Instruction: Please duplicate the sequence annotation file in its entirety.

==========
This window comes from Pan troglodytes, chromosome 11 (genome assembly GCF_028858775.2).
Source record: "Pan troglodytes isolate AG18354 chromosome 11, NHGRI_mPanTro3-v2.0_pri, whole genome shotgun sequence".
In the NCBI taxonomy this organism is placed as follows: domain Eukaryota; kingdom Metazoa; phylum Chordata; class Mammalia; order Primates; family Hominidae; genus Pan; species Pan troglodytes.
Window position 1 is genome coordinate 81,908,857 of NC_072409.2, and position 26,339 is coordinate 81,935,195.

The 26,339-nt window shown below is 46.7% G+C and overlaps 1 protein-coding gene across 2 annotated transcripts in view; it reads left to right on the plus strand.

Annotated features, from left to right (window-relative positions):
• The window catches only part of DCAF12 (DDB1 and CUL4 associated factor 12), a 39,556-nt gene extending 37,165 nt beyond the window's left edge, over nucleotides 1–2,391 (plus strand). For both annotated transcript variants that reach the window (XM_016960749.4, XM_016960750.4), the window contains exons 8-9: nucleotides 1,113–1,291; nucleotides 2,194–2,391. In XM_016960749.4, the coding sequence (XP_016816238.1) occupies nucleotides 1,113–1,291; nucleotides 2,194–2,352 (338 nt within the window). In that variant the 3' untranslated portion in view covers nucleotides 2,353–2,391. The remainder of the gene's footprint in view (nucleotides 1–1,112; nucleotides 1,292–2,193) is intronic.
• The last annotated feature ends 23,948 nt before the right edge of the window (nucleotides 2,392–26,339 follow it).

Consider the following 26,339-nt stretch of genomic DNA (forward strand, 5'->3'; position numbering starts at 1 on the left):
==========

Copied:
This window comes from Pan troglodytes, chromosome 11 (genome assembly GCF_028858775.2).
Source record: "Pan troglodytes isolate AG18354 chromosome 11, NHGRI_mPanTro3-v2.0_pri, whole genome shotgun sequence".
In the NCBI taxonomy this organism is placed as follows: domain Eukaryota; kingdom Metazoa; phylum Chordata; class Mammalia; order Primates; family Hominidae; genus Pan; species Pan troglodytes.
Window position 1 is genome coordinate 81,908,857 of NC_072409.2, and position 26,339 is coordinate 81,935,195.

The 26,339-nt window shown below is 46.7% G+C and overlaps 1 protein-coding gene across 2 annotated transcripts in view; it reads left to right on the plus strand.

Annotated features, from left to right (window-relative positions):
• The window catches only part of DCAF12 (DDB1 and CUL4 associated factor 12), a 39,556-nt gene extending 37,165 nt beyond the window's left edge, over nucleotides 1–2,391 (plus strand). For both annotated transcript variants that reach the window (XM_016960749.4, XM_016960750.4), the window contains exons 8-9: nucleotides 1,113–1,291; nucleotides 2,194–2,391. In XM_016960749.4, the coding sequence (XP_016816238.1) occupies nucleotides 1,113–1,291; nucleotides 2,194–2,352 (338 nt within the window). In that variant the 3' untranslated portion in view covers nucleotides 2,353–2,391. The remainder of the gene's footprint in view (nucleotides 1–1,112; nucleotides 1,292–2,193) is intronic.
• The last annotated feature ends 23,948 nt before the right edge of the window (nucleotides 2,392–26,339 follow it).

Consider the following 26,339-nt stretch of genomic DNA (forward strand, 5'->3'; position numbering starts at 1 on the left):